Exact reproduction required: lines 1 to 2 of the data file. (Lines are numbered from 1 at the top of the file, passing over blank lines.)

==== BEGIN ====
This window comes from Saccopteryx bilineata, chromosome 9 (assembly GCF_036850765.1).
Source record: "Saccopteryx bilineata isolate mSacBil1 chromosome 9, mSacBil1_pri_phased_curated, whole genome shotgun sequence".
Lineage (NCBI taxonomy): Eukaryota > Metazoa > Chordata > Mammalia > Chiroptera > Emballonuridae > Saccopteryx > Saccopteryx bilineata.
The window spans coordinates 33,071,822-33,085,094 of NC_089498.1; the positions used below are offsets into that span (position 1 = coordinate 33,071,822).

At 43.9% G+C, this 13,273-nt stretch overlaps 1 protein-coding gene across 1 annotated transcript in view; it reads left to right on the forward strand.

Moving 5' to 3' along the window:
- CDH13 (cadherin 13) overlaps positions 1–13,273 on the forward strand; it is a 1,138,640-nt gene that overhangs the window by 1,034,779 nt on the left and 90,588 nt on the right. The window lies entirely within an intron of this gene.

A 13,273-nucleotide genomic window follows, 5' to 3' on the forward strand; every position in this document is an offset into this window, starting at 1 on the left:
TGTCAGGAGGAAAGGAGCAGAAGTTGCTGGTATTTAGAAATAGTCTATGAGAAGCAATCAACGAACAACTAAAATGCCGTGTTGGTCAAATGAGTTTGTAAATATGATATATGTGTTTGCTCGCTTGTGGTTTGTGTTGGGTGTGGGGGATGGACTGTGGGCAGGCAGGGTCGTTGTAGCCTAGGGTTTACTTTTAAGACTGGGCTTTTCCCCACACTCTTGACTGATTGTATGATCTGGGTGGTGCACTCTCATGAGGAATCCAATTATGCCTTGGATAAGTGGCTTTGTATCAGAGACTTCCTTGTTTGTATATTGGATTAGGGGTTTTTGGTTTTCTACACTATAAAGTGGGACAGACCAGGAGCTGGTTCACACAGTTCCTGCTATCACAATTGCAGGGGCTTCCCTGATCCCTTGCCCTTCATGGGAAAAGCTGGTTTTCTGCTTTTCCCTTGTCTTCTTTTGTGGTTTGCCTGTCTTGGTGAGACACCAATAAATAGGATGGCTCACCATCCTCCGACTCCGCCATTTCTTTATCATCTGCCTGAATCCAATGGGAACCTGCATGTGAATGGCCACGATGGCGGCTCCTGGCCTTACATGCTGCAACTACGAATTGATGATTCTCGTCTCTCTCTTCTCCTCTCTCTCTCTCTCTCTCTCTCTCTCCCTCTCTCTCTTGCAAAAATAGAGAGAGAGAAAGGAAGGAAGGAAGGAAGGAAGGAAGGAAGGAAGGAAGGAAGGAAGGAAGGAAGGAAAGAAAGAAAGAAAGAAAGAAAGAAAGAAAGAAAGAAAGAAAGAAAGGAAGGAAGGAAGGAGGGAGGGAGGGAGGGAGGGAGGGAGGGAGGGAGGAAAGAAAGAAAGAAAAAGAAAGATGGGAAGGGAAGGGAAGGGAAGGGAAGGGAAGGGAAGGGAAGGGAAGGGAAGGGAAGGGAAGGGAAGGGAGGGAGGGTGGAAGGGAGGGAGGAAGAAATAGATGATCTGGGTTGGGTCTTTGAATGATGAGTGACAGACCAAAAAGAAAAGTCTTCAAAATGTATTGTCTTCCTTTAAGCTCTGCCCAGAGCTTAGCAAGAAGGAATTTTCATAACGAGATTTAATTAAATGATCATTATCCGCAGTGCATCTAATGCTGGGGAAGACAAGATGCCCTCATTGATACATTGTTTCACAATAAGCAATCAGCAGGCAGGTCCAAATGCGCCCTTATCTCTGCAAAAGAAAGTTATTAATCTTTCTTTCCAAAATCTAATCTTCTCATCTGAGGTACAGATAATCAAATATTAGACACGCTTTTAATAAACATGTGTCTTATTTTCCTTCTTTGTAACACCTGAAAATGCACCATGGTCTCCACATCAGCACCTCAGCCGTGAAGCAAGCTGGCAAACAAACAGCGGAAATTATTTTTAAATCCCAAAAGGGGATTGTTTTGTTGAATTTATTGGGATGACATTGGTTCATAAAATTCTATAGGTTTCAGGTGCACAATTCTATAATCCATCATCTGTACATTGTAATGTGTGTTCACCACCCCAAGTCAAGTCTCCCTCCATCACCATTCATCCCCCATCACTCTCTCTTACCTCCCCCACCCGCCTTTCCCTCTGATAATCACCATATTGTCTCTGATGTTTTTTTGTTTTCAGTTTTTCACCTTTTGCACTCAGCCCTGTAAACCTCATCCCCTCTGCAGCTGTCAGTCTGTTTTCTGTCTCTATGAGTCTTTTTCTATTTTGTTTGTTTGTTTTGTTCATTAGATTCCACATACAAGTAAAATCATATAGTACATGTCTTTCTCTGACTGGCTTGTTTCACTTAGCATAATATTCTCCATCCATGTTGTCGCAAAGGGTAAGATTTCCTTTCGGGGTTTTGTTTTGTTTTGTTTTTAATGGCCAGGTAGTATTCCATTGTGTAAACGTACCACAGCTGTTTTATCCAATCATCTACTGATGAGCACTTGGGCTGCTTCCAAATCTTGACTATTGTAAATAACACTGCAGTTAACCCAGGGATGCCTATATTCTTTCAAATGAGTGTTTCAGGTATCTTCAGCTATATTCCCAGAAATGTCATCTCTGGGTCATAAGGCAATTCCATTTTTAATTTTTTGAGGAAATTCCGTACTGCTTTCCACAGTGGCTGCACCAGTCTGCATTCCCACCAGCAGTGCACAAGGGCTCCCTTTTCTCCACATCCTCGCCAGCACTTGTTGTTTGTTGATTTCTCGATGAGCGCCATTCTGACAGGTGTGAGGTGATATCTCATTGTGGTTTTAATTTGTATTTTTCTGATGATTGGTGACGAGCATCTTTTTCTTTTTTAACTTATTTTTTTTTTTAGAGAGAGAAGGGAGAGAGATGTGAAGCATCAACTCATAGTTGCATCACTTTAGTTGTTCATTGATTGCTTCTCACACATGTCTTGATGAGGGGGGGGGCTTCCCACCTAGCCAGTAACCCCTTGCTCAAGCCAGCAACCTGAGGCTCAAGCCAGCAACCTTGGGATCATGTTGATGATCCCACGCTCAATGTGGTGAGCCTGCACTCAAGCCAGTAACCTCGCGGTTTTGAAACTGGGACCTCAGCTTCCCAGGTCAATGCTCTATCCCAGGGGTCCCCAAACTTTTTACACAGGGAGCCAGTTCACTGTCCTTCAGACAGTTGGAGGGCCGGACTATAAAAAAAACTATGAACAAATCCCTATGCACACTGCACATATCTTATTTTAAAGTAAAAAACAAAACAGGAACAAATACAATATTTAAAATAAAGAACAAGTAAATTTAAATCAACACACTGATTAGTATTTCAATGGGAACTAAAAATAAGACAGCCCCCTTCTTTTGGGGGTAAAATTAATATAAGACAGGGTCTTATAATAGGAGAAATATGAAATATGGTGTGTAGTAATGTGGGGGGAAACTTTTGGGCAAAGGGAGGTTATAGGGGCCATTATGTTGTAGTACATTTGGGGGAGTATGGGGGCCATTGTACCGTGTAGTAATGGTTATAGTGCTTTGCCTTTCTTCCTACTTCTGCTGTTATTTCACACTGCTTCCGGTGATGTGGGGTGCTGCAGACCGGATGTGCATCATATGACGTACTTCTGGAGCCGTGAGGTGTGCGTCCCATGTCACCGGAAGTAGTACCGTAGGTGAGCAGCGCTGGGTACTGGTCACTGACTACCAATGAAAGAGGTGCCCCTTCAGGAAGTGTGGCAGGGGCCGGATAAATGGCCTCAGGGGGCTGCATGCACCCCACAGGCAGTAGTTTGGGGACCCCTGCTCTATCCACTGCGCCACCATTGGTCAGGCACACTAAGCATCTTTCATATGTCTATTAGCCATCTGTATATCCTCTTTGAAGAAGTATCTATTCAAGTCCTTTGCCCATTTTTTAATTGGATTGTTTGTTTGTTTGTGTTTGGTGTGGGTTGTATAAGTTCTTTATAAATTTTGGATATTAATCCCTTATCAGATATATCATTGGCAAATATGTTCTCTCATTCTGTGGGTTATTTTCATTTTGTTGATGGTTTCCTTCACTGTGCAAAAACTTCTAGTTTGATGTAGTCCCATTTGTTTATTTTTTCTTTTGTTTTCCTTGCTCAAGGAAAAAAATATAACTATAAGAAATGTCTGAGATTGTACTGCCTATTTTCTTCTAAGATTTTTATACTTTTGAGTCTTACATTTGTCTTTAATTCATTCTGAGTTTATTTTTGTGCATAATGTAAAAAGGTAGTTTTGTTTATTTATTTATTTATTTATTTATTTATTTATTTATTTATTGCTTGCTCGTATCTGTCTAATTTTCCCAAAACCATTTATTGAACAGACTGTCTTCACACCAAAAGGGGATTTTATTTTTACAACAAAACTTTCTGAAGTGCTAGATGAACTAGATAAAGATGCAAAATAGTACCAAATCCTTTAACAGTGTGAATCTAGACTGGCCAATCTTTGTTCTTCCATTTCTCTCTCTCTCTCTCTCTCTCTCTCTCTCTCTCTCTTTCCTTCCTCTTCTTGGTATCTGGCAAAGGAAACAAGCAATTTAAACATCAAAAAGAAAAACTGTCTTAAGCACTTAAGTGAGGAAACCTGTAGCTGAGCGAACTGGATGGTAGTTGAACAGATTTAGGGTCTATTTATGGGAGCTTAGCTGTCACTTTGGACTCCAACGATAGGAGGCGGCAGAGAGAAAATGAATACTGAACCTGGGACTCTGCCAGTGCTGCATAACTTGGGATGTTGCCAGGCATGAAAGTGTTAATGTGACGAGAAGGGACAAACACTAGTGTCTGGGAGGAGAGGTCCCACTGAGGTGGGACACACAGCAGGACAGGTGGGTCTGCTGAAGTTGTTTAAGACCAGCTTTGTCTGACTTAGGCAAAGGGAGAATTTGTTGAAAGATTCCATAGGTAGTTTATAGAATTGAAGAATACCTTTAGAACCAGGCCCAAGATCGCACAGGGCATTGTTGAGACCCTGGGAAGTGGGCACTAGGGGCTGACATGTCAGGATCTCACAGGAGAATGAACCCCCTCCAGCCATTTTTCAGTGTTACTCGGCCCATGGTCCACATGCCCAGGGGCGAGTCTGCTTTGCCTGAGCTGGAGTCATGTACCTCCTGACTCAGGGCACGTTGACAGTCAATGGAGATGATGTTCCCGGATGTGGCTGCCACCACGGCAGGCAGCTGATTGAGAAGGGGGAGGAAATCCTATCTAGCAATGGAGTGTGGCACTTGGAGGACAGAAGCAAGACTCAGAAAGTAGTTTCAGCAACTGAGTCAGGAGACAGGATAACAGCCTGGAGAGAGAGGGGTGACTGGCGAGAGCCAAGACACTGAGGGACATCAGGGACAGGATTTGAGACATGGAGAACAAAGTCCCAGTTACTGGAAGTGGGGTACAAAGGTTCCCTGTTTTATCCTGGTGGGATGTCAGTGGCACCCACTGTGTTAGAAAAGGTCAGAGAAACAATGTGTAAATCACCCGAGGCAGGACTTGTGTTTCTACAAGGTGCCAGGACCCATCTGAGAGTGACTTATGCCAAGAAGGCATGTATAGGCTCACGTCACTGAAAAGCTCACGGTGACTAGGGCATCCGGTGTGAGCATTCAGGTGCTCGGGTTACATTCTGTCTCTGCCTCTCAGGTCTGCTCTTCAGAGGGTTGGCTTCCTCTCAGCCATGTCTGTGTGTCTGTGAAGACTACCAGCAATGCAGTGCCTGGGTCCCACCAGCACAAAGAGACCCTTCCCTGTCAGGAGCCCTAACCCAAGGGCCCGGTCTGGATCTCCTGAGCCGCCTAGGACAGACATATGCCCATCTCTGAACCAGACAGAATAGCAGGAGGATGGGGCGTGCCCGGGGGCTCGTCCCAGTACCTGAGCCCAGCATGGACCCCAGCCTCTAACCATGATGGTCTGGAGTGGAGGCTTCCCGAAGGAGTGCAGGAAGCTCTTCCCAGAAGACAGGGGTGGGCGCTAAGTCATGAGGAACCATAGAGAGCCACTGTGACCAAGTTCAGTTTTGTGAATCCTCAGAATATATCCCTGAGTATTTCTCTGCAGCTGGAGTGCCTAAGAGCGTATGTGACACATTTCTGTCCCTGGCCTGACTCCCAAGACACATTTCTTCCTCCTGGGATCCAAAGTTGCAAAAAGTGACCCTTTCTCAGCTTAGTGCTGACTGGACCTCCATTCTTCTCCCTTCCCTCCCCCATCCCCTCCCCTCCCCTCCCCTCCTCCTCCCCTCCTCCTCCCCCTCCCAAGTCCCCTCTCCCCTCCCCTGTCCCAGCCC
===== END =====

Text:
This window comes from Saccopteryx bilineata, chromosome 9 (assembly GCF_036850765.1).
Source record: "Saccopteryx bilineata isolate mSacBil1 chromosome 9, mSacBil1_pri_phased_curated, whole genome shotgun sequence".